A Justified Restriction?

That was not the end of the matter, however. The Court had to go on to consider whether the measure proportionately pursued a legitimate objective.

The Flemish Government sought to argue that the restriction served to prevent wealthy persons from other communities essentially buying up all the land, leaving the less well-off locals unable to access the local property market.

The Court was of the view that such an objective could amount to a legitimate aim, but that the measure was not appropriate or necessary for attaining that aim.

When one considers the test for establishing whether a “sufficient connection” exists under the impugned measure, it is not difficult to see why this decision was reached. In order to be deemed to have a “sufficient connection” to the region, at least one of the following had to be true about a prospective buyer:


  • They had to be continuously resident in the commune for at least six years, or
  • On the date of the transfer, they had to carry out activities in the commune, that, on average, occupied at least half the working week or,
  • he had established a professional, family, social or economic connection to the commune as a result of a significant circumstance of long duration


The problem with these requirements is that they were not appropriate for attaining the stated objective of protecting low-income locals. There was nothing to stop high-income locals dominating the property market to the exclusion of low-income locals. Furthermore, the measure went beyond what was necessary to attain the stated objective. The Court was of the view that less restrictive measures, such as subsidies and financial assistance packages were available to the Flemish Government and, as such, a measure this restrictive simply was not necessary for attaining the stated objective.


What does this mean for Irish “Locals Only” planning rules?

If one applies the principles from the ‘Flemish Decree’ case, one can immediately see that these types of rules are likely to restrict many, if not all, of the Fundamental Freedoms listed above. It can also be seen that the Court of Justice of the European Union is unlikely to accept protection of low-income locals as a justification for the rule in circumstances were financial aid and/or subsidies to same would meet such an aim in a less restrictive manner. While these rules might be said to exist to prevent the over-urbanisation of rural areas, and/or to protect the rural character of these areas, it is not clear how restricting development to only locals achieves that aim, or that such rules restrict the Freedoms as little as possible.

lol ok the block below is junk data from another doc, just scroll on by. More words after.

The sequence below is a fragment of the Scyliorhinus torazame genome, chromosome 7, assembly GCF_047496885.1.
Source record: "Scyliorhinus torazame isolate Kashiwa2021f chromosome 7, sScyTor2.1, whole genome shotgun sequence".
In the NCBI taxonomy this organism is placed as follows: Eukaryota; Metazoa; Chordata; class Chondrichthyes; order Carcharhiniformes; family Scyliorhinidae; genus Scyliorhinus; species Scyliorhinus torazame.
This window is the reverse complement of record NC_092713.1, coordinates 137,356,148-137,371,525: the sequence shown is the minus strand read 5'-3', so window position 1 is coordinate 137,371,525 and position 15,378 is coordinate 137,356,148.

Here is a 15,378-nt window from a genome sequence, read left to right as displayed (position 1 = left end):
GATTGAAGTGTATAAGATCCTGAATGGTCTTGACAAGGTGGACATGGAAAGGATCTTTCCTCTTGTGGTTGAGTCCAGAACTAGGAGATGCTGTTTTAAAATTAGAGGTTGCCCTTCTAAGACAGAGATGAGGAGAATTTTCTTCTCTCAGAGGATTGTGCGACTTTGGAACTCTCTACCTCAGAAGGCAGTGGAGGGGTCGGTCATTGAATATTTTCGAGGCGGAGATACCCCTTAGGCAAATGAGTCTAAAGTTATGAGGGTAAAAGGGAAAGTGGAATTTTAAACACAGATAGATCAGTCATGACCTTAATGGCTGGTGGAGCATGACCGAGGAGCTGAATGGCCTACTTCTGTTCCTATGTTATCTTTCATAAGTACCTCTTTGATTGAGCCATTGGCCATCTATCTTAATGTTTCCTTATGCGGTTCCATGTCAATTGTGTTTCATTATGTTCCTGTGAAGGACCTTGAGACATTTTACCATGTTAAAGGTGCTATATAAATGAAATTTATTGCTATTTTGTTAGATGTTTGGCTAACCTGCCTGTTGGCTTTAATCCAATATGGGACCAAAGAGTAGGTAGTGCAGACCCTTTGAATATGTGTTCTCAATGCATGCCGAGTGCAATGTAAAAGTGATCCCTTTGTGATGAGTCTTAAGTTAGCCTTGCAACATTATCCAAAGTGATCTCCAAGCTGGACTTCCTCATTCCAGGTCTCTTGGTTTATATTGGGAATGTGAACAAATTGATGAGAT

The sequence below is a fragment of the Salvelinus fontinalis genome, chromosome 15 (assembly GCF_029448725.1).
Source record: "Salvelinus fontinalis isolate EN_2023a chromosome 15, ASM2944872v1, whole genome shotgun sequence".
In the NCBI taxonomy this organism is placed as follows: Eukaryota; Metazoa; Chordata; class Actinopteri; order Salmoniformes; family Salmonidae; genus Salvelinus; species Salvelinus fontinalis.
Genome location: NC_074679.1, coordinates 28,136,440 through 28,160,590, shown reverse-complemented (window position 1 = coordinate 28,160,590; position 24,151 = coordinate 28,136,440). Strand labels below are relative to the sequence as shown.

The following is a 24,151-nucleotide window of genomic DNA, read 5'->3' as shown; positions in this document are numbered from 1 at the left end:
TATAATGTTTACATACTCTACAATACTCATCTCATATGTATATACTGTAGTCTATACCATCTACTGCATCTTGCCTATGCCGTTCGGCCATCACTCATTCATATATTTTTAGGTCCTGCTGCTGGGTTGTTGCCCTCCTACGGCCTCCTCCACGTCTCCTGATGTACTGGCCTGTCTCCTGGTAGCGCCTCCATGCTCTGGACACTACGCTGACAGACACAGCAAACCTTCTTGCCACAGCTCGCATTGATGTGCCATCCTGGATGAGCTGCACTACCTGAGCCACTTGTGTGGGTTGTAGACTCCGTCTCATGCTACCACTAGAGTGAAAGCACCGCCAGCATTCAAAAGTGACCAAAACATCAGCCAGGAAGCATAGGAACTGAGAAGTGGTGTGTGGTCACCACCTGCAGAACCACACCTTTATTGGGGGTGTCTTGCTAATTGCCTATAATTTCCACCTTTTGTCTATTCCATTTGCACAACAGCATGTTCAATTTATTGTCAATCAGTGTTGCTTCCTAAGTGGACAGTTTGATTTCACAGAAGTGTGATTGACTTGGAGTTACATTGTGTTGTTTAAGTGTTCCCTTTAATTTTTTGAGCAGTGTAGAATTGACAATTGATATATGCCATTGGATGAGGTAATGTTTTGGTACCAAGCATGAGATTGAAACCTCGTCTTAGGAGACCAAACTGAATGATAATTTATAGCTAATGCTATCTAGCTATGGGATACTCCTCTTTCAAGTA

Despite the ‘Flemish Decree’ ruling having been given over 6 years ago, we are still awaiting the recommendations of the Working Group established by the Department for Housing, Planning and Local Government to review the 2005 Planning Guidelines on Sustainable Rural Housing to bring Irish Planning Law into line with EU Law. It remains to be seen whether these rules will be scrapped entirely, or whether more proportionate and justifiable measures will be introduced. Any such measures must be drafted with the greatest of care in order to ensure compliance with the ‘Flemish Decree’ case.


If the Irish Planning authorities do not get their act in order, it will only be a matter of time before a disgruntled applicant will grace the floor of the Court of Justice of the European Union.


David Browne,
Partner, BDM Boylan Solicitors, dbrowne@bdmboylan.ie, 0214313333

If you have any queries about this or any other legal issues, we at BDM Boylan have the experience and expertise to help you.